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  • Writer's pictureAlexander James

What Is Social Anxiety and What Can You Do About It?

Updated: Nov 1, 2022

Do you feel anxious in social situations? Does it make you feel like you have no idea what to say when everyone else seems calm, relaxed and confident? For some people, social anxiety can be so debilitating that it makes them think they’re inferior or that they don’t belong. That is not the case at all. In fact, if you have social anxiety, you are just as normal as someone without it and there are ways to overcome this challenging condition.

The Symptoms

Social anxiety disorder, also known as social phobia, is a long-term and overwhelming fear of social situations. It is a common problem that usually starts during the teenage years. *1

If you have social anxiety, you might find it difficult to speak in public, talk to strangers, perform in front of people, or feel at ease at work events or parties. The symptoms of social anxiety can be physical as well as emotional.

Physical symptoms may include:

  • Feeling sick

  • Sweating

  • Trembling or a racing heartbeat

Emotionally you may experience:

  • Fear

  • Panic

  • Racing thoughts about what others are thinking about you

  • Worrying excessively about embarrassing yourself or making a mistake when talking with others

Why Does This Happen?

Social anxiety is an intense fear of social situations. According to the National Institute for Mental Health, about 13% of adults have social anxiety disorder in their lifetime. The most common symptoms are excessive worry before and during a social event, such as a party or speech. An individual may also be afraid of being judged by other people.

As with other mental health disorders, it can be hard to pinpoint what causes these feelings. Genetics may play a role because they tend to run in families. Traumatic events such as childhood bullying can also cause someone to develop this type of anxiety later on in life. Regardless of the cause, it's important not only to understand how this affects you but what you can do about it!

Getting Help

Cognitive Behavioural Hypnotherapy is effective at treating social anxiety. Alongside teaching clients evidence-based coping skills and techniques to help manage their anxiety in the moment, other Cognitive Behavioural Therapy and Hypnotherapy techniques are used - for example, Hypnotic Desensitisation.

Hypnotic Desensitisation is a technique that has been used successfully for over 50 years in clinical practice to help clients overcome social anxiety.

It is based on Systematic Desensitisation, a technique devised by Wolpe (1961) that is an empirically supported treatment, which means that it has had replicable, credible research carried out on it and has been found to be effective.

During therapy sessions, the client is put into a wonderfully relaxed state of Hypnosis and then asked to imagine being in the target situation that causes them anxiety - e.g attending a social event. As the client relaxes deeper and deeper into hypnosis whilst really picturing themself in that scene their anxiety slowly but surely subsides and is replaced by feelings of calm.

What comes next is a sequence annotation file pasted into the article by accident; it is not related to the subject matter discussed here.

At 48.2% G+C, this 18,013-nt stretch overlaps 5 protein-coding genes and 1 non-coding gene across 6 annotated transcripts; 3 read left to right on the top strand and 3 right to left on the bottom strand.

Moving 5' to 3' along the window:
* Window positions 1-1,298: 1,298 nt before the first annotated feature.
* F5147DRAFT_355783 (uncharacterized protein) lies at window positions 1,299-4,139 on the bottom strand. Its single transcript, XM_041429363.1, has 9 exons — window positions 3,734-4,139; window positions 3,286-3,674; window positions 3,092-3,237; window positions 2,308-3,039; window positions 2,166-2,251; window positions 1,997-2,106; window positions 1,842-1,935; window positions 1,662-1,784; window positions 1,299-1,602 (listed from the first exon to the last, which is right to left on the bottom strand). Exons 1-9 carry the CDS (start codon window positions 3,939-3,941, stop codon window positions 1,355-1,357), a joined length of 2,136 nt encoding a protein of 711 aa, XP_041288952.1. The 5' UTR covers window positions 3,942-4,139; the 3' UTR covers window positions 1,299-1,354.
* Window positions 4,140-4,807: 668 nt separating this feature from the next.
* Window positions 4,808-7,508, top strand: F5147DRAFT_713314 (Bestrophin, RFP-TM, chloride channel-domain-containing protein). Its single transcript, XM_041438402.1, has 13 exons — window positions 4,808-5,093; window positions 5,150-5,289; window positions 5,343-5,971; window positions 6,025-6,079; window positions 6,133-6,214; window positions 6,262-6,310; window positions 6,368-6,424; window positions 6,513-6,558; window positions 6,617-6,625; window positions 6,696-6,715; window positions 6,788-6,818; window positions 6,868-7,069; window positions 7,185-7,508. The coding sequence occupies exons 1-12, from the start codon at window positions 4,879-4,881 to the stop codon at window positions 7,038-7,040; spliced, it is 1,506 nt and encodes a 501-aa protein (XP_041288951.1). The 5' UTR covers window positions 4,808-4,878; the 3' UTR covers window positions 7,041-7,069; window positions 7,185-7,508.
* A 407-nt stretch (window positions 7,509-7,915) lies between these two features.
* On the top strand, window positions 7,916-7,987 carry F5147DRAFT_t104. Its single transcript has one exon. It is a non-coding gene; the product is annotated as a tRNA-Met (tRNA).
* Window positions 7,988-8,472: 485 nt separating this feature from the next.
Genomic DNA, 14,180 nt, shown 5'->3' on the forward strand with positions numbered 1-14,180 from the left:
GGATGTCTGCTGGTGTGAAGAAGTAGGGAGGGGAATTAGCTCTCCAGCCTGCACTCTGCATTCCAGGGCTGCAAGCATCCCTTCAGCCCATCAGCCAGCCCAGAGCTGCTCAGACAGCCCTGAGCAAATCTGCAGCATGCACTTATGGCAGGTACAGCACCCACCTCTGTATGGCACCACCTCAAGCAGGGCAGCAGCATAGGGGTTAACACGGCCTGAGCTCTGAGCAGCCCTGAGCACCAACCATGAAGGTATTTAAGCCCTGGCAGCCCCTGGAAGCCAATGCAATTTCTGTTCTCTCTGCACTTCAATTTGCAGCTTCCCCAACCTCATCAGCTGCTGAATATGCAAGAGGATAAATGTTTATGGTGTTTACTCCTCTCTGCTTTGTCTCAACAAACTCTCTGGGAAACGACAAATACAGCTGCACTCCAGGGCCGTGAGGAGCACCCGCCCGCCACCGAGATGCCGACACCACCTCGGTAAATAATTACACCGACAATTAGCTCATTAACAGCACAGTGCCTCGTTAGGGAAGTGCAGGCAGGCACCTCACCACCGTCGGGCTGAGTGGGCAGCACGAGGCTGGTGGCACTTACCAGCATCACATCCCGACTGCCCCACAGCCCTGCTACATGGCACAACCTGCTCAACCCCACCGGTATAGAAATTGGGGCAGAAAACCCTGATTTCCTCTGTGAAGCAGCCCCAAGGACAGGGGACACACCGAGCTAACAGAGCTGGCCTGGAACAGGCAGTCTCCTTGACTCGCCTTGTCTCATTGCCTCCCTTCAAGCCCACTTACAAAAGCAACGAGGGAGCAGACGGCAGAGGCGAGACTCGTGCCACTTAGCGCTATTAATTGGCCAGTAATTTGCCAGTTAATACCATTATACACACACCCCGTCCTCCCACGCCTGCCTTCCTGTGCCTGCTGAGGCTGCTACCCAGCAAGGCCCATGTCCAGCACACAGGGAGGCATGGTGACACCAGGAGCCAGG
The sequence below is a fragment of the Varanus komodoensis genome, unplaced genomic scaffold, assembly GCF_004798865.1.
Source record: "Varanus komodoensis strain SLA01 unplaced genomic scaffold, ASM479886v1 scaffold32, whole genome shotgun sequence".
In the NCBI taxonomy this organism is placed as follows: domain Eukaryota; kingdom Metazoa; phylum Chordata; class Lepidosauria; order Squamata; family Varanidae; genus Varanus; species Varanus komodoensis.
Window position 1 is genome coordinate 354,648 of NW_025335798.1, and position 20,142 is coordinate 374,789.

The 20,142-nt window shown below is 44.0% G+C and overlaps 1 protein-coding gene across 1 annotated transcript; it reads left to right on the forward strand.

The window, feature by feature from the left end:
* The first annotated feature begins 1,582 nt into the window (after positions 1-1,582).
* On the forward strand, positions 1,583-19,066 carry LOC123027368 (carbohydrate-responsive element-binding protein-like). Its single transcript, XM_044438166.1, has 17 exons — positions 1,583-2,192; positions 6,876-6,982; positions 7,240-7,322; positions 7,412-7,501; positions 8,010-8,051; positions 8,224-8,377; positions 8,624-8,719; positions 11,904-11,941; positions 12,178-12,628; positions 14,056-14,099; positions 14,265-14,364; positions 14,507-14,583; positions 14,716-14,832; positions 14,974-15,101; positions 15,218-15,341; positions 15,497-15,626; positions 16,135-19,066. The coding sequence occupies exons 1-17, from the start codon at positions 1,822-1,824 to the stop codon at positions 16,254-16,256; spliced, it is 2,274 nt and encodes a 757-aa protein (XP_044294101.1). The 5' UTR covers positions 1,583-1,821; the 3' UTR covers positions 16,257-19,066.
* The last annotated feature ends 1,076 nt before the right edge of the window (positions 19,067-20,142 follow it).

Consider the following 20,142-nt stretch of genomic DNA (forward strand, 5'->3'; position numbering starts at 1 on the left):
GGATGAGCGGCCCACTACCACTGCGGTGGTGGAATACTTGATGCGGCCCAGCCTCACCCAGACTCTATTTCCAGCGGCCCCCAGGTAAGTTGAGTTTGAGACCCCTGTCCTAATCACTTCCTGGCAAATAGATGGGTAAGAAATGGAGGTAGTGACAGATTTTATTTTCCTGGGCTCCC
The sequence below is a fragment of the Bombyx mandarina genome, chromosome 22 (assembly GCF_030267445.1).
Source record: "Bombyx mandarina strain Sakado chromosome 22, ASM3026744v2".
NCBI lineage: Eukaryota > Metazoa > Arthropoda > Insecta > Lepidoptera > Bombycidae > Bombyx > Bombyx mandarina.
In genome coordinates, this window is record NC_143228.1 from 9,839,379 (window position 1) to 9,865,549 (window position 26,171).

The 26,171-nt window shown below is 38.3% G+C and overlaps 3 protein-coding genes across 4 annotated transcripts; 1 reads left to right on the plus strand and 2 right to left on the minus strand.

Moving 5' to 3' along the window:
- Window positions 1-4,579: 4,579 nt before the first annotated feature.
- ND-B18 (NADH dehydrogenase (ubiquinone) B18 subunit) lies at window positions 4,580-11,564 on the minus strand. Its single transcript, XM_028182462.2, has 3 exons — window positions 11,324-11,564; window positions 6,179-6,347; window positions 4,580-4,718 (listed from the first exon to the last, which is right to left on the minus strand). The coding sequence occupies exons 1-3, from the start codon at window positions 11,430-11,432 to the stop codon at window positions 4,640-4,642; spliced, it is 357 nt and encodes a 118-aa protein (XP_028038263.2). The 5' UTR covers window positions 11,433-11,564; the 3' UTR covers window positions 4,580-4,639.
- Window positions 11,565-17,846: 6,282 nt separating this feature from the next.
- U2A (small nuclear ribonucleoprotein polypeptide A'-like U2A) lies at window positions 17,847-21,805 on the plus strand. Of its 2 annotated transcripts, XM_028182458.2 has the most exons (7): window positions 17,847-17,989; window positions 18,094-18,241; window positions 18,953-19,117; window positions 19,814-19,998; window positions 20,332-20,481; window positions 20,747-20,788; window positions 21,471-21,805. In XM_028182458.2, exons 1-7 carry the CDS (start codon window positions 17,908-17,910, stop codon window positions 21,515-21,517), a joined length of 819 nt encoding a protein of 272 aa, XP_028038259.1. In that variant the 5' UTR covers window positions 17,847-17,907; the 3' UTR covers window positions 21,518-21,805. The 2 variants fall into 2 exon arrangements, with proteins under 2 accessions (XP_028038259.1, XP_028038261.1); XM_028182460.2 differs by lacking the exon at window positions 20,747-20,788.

With a little patience, focus and repetition the client becomes desensitised to the event and the symptoms subside.

Clients tend to react very well to this approach as it gives them the opportunity to use visual imagery of the social situation in the comfort of hypnosis rather than having to be placed in the real world situation, which can be overwhelming.

The Mindful Therapist, Harley Street London, helps clients overcome anxiety disorders, depression, stress, habits and addictions.

4 tips for dealing with social anxiety disorder

  • Plan your time well - If you have to be somewhere at a certain time try to make sure you are not rushing around to get ready and out the door. This will only increase your level of anxiety.

  • Prepare in advance - Perhaps note down some topics of conversation or what you want to say beforehand so you don't forget anything. If your Hypnotherapist has given you coping strategies make sure you are well prepared and mindful of when and how to use them.

Try this breathing exercise next time you are feeling social anxiety:

  • Know your triggers - If something is going to trigger your anxiety, be mindful of how you are going to deal with the situation. Although avoidance is not a way of coping with anxiety perhaps find an alternate way of dealing with the situation.

  • Face your fears head on - Don't let fear stop you from doing things. Reach out and get professional help today.

If you would like to find out more about how The Mindful Therapist, Harley Street London can help you overcome social anxiety please get in touch today.

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